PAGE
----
Being a holiday of magnificent sunsets, Xilamuren had a lot to live up to and did not disappoint. As it fell, the sun painted golden light across the endless plains, and the immense Mongolian skies were lit with every colour from a vivid cerise in the west to royal purple in the east. Sadly, it was to be the last sunset before our return to Hangzhou.

And so the holiday was over, but what a trip it was. The whole thing was done on the cheap, without much sleep and at a dizzying pace – 10,000km in 14 days! My aim with this article is to introduce another side of China that you may not have heard of, to inspire you to go out that door. It’s not just the scenery; it’s the people, who could not be more happy and interested to meet you. In places that are really off the beaten track, many people may have not had contact with non-Asian people, and they just want to talk to you and show you their life. We met a Kazakh man named Atay on the way to Nalati, and he had nothing to his name, but immediately he left the bus to buy us lunch when it stopped, despite our protestations. He insisted we stay at his house and meet his family. The owners of our hostel in Nalati told us we were the first Westerners to ever stay there. They really make the time in these faraway places twice as special; their openness and kindness melts the heart and always makes it hard to leave. I’ll say it again: What are you waiting for?

A couple of (hopefully) useful notes on travelling through Xinjiang. Due to terrorist attacks in 2014, you should be aware that all roads between cities have mandatory police checkpoints to check your documents. Enforcement is fairly arbitrary – at some checkpoints you will be waved through without even checking your passport, but others will be more thorough. Always make sure that you have a valid passport, a valid visa and a ticket to show where you’re heading to. Secondly, sleeper trains are a necessity here. The vast distances between places may mean up to twenty hours of travelling, so overnight train journeys mean you don’t waste your days travelling and also allow you to forgo the cost of a hostel or hotel. Book tickets in advance whenever possible and to avoid sleeper buses, which are smellier, less comfortable and slower. Thirdly, good command of Mandarin is really helpful too as few people speak English in the remote parts of China. Indeed, some may not speak Mandarin, so a Uyghur phrasebook may be helpful. Fourthly, pick your time of year carefully – winter is exceptionally cold. Check online for details of local festivals: there are lots of interesting cultural experiences that you can be a part of if you choose the right time to go.

Lastly, before travelling to Badain Jaran desert, check online if permits are required, as on occasion foreigners are asked to hold one before entering the area. When I travelled, the requirement had been lifted, but it could come back at any time in the future.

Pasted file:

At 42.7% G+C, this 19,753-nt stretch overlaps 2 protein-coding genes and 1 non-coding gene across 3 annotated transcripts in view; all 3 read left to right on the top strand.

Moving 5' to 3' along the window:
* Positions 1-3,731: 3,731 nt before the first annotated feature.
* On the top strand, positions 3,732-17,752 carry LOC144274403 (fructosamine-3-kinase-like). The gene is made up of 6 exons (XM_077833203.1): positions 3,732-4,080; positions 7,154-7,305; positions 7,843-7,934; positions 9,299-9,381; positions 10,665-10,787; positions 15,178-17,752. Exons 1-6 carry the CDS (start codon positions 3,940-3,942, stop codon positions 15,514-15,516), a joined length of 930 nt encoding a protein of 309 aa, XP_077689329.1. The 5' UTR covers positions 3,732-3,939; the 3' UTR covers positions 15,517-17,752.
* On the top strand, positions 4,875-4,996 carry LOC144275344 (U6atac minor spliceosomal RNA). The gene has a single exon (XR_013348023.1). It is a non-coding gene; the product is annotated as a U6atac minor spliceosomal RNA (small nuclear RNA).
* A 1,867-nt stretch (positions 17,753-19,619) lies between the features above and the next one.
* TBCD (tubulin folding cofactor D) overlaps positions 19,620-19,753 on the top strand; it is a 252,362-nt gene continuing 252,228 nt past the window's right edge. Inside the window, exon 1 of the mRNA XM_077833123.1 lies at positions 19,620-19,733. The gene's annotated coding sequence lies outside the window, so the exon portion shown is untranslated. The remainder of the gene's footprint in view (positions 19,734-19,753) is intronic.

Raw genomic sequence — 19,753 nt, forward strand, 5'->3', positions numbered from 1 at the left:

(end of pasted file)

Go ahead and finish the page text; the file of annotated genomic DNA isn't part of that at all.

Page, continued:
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Get Lost in the Maze-like Concentric Rings of Buildings "Tulou”

Uncover the Secrets of the Fujian Earth Buildings

T I M E 


Tour Signup Deadline: December 20th
Tour Date: December 21st – December 24th

V E N U E 

Xiamen, Fujian
福建,厦门

T I C K E T S 

Price: 1,999RMB/adult
(Min 10 Pax, Max 16 Pax)

There’s no doubt – if your destination is Fujian and the south-east, you’re doing yourself a disservice if you miss these mammoth World Heritage wonders! Take four days to visit the Tulou closed settlements (pronounced “two”-“low”) for an encounter with China’s ancient Hakka culture, then let a local guide you to experience the real heart of life in Xiamen.

Highlights

1. Explore the Tulou and discover why these mammoth communal dwellings were deemed precious items World Cultural Heritage – study their wisdom to get a unique look into Hakka culture!

2. Spend the night in comfortable Tulou tavern room lodging at the Hongkeng Tulou cluster’s Renquan’yuan Lou, ‘Square’ Lou or Wufeng Lou.

3. Get lost in the maze-like concentric rings of buildings inside the “King Tulou”, or seek out the ‘slither of sunlight’ in the Gaobei Tulou cluster. Had enough of Hakka Tulous? Then explore a different mystery in the Da’di Southern Min Tulou groupings in Hua’an.

What's included

1. 8 Meals (Including Breakfast x3,  Lunch x3, Dinner x2)
2. 3 Night’s Stay in Comfortable Hotels(Double occupancy, for single supplement please add 550 rmb)
3. Activity costs and admission fares for all items on the itinerary.
4. All transportation costs for the itinerary (Airport and Station pickup not included)
5. Full travel accident insurance for the duration of the trip.
6. Full bilingual guide accompaniment.

Not included

1. Transportation costs to Xiamen and Xiamen Plaza Hotel
2. All additional costs incurred by the individual not mentioned in the itinerary above.

Important Information

1. This is a coupled Chinese-foreign tour, meaning your tour group will include both Chinese natives and foreign expats. There is a minimum 10-person (maximum 16-person) signup threshold that must be reached for this tour to go ahead. If you sign up and the threshold is not reached, the cost of the tour will be refunded in the means by which you paid.

2. Want to come? Signup can be completed through the TA mini-program. Once the group reaches the minimum number of attendees you will receive a message from TA customer support confirming that the tour will go ahead.

If after successful payment and signup you become unable to attend your booked tour, your refund will be processed minus deductions as per the following scheme by the Trendy Adventurer Financial Affairs team:

- 14 or 14+ days before the activity date: 1% of the signup cost;
- 7 or 14 days before the activity date: 10% of the signup cost;
-7 to 3 days before the activity commencement date: 40% of the signup cost;
-3 to 1 day(s) before the activity commencement date: 55% of the signup cost;
-Within 24 hours of the activity commencement date: 70% of the signup cost.

Refunds will be processed within 5 working days after the date of conclusion of the tour.
(if the air ticket is included in the itinerary and the air ticket has been issued, 100% air ticket loss shall be borne, because the group ticket cannot be changed or refunded)

Take the Train With Just Your Passport